Before speaking, take your time and make sure that you transmitting information or opinions that are considered and well-informed.
This will ensure that you won’t be flip-flopping from one day to the next, and people know that they can trust what you say today will be the same as what you say next week.
Make sure that you are communicating with employees at every level of your organization, and in every department. From part-time employees to executives, there should not be glaring differences of who you speak to – and who you listen to.
Pay attention to who you spend the most of your time with. It is very important to make sure that you are not favoring any one person, department, or level of employee. People absolutely notice these things!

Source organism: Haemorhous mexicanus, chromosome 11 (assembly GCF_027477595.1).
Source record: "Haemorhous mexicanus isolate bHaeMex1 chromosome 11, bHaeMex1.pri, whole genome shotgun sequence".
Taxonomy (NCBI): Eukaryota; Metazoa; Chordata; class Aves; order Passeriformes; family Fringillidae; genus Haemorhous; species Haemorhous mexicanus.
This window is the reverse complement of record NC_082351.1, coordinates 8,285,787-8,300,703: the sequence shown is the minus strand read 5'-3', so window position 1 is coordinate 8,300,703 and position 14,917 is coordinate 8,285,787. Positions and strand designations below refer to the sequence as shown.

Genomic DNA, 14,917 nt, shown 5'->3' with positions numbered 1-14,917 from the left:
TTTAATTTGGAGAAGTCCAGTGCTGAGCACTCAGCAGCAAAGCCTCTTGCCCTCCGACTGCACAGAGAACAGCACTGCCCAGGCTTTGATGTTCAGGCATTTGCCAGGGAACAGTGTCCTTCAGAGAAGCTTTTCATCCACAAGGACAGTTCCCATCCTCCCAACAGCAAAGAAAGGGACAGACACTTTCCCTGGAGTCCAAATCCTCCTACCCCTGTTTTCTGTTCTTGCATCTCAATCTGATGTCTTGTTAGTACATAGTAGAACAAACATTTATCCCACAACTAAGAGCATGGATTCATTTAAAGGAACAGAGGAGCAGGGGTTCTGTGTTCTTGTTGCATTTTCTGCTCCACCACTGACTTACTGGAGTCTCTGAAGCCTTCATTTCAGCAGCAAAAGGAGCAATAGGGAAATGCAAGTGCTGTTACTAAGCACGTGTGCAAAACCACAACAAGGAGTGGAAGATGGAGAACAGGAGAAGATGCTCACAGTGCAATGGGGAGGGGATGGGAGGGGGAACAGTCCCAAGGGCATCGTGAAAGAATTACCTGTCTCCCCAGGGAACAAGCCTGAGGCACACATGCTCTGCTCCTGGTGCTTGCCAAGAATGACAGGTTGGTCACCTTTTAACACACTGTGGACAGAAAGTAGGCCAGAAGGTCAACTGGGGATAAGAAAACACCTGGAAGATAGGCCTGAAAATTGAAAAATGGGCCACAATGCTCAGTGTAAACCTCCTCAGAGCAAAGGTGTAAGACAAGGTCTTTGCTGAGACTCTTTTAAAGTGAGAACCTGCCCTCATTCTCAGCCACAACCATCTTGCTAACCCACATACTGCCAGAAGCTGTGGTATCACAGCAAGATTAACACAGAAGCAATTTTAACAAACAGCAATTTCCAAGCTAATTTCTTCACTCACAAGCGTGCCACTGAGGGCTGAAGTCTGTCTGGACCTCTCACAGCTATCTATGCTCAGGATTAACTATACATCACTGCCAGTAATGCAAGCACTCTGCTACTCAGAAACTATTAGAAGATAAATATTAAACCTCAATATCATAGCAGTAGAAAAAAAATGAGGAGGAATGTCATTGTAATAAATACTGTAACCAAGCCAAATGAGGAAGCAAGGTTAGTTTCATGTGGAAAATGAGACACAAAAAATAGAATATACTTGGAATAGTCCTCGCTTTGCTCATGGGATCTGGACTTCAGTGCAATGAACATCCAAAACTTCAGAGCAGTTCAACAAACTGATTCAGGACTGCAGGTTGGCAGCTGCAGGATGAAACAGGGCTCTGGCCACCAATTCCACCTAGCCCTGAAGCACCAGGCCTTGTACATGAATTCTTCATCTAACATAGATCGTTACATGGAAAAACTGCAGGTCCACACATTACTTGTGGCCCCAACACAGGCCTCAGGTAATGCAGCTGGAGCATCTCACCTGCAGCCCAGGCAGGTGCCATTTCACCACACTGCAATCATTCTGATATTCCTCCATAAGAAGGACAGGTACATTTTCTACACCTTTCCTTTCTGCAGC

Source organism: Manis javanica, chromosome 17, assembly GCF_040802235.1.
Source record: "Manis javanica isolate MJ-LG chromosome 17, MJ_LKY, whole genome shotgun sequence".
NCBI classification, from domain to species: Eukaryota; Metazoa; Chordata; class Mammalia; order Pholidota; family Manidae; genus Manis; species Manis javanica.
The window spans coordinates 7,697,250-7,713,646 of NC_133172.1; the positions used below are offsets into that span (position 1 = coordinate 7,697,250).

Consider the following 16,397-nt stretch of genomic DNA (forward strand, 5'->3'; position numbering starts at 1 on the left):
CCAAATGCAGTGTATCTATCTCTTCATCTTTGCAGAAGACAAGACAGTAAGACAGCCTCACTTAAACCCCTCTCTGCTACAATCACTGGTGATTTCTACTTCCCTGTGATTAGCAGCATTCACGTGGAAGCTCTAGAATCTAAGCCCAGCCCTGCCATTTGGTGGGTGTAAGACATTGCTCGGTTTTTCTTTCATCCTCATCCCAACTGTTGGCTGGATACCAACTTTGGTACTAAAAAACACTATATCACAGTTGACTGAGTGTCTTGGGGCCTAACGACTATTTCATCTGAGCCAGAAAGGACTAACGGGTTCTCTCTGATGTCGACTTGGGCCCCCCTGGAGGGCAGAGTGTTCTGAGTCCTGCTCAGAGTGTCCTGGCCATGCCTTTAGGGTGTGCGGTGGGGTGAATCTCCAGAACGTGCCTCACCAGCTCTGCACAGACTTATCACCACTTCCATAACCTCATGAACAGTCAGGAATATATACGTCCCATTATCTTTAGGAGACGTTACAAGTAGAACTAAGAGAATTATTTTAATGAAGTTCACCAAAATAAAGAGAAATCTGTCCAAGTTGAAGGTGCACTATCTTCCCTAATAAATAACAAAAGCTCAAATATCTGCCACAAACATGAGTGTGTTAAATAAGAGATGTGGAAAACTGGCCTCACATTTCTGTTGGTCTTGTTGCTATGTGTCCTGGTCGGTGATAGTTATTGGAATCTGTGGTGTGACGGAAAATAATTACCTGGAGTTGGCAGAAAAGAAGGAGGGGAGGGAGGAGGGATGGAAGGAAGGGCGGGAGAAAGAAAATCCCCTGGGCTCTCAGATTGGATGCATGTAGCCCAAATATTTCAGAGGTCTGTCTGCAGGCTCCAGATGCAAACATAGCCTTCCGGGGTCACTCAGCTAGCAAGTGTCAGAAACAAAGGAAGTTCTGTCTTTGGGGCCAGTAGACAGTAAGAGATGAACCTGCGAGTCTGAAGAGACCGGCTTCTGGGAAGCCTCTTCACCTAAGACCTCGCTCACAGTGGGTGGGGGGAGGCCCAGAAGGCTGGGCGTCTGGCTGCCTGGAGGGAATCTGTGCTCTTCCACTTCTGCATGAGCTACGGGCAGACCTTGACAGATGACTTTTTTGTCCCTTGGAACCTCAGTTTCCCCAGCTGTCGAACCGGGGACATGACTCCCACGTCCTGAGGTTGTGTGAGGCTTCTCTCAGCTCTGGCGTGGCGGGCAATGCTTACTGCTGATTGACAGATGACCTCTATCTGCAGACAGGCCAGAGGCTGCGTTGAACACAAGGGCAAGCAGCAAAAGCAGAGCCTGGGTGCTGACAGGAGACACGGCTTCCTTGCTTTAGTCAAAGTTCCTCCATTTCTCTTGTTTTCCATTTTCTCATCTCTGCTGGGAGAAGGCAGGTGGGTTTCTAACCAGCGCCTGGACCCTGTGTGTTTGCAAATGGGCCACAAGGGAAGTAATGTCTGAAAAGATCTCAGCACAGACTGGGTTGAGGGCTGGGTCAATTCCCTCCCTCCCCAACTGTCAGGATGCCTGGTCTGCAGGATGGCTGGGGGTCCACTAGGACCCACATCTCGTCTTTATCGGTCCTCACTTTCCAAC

Commonalities are an effective way to bring people together. This can be something as simple as a quarterly target, but could also be the company mission, the ethos behind the organization, or the long-term goal of the company.
Having a shared goal will unite your employees, and give them a clear target to work towards.
This one is another that can take some practice and skill, but it is massively important: Always be confident.
In your actions and words, you should demonstrate confidence. There will be times where you do not know an answer or something negative has happened, but you can still respond to difficult situations with confidence.
In doing so, you will build trust with your employees – we all know there is nothing worse than a leader who isn’t confident in the words that they are saying.